John Harry Martin Gosden is a British racehorse trainer. He has trained over 3,000 winners worldwide, including winners of the Breeders' Cup Classic, the Derby, the Arc, the King George, the Eclipse. He has over 600 winners in the United States.
Barry Hills is a retired British thoroughbred horse trainer. He lives in Lambourn, England.
Colm O'Donoghue is a multiple Group 1 and Classic winning flat jockey. For most of his career, he was based at the Ballydoyle racing stables in Rosegreen, Cashel, County Tipperary.
Manor House Stables is a thoroughbred horse racing establishment situated in Cheshire, England from where racehorse trainer Hugo Palmer currently operates.
William Buick is a Norwegian-British flat jockey. He shared the champion apprentice jockey title in 2008 with David Probert and won the Lester Award for Apprentice Jockey of the Year in 2007 and 2008. From 2010 to 2014 he was stable jockey to John Gosden. In 2015 he signed with Godolphin. Buick won his first Group1 race in Canada in 2010 and since then has won Group 1 races in England, France, Germany, Hong Kong, Ireland, Italy, Japan, the United Arab Emirates and the United States. He has won four British Classic Races: the St Leger in 2010, 2011 and 2021 and the Derby in 2018.
Jamie Osborne is a Lambourn-based racehorse trainer and former National Hunt jockey.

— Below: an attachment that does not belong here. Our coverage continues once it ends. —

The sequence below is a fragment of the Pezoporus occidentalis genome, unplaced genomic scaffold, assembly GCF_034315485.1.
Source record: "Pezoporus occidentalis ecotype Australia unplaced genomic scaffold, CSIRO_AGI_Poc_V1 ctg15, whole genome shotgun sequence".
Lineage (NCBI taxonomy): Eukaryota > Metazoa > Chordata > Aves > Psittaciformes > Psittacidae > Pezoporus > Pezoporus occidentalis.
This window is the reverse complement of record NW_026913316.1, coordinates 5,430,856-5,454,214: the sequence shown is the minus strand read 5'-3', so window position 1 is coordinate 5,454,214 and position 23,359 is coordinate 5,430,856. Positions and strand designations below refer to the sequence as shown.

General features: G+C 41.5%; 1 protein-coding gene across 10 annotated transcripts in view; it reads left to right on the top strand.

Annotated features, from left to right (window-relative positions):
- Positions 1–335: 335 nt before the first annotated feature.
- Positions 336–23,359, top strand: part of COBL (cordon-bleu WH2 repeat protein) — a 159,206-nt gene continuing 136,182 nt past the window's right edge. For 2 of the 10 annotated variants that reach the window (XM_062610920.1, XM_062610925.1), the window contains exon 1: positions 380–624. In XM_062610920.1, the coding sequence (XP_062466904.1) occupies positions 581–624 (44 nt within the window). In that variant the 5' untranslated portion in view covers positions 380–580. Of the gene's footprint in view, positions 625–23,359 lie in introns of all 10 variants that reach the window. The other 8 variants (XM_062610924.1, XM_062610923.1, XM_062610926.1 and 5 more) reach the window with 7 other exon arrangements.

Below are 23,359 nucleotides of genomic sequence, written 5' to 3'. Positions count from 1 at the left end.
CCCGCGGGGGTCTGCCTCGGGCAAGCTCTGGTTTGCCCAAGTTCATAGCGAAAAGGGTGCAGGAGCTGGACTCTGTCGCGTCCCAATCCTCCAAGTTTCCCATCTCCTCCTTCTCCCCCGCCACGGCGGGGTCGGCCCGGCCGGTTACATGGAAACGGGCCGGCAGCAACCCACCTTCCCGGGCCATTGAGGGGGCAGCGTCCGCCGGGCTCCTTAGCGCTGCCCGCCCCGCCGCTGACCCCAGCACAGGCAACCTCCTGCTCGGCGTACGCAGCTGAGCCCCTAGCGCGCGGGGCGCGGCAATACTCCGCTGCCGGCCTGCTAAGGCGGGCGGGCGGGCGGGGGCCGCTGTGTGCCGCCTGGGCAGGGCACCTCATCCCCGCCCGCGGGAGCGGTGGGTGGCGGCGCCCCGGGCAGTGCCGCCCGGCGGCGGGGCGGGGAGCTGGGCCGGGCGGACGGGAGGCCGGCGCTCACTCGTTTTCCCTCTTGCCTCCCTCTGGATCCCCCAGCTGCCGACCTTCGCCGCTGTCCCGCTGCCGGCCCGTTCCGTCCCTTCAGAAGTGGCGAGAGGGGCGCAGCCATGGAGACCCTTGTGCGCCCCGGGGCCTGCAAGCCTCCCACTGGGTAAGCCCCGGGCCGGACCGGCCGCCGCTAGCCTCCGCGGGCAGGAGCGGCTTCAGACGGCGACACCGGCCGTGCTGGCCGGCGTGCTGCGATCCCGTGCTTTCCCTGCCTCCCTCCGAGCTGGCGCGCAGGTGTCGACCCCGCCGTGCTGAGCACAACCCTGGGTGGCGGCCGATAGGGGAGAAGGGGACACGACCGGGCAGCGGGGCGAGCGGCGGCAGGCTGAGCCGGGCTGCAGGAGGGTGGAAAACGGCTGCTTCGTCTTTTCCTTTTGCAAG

Nedawi, is a retired British Thoroughbred racehorse and active sire. In a career that lasted from June 1998 until July 1999, he ran seven times and won three races. He recorded his most important success by winning the Classic St. Leger Stakes as a three-year-old in 1998, the same year that he won the Gordon Stakes. In the following season he finished second in the Dubai Turf Classic and the King George VI and Queen Elizabeth Stakes before being retired to stud.
Sea Moon is a British-bred Thoroughbred racehorse. He was initially trained in Britain and as a three-year-old in 2011 he won the Great Voltigeur Stakes, was runner-up in the Breeders' Cup Turf and finished third in the St Leger. In 2012 he won the Hardwicke Stakes at Royal Ascot. In 2013 he was sold and sent to be trained in Australia where he won the Herbert Power Stakes. He returned to Europe for three races in 2015 before being retired to stud.
Richard Marsh MVO (1851–1933) was a British trainer of racehorses. After his promising career as a jockey was ended by his rising weight, Marsh set up as a trainer in 1874. He trained from a number of stables before eventually making his base at Egerton House in Newmarket, Suffolk. In a training career of fifty years, Marsh trained the winners of twelve British Classic Race and many other major races. His greatest success sprang from his association with King Edward VII, for whom he trained three winners of The Derby. Two of Marsh's sons later became successful trainers.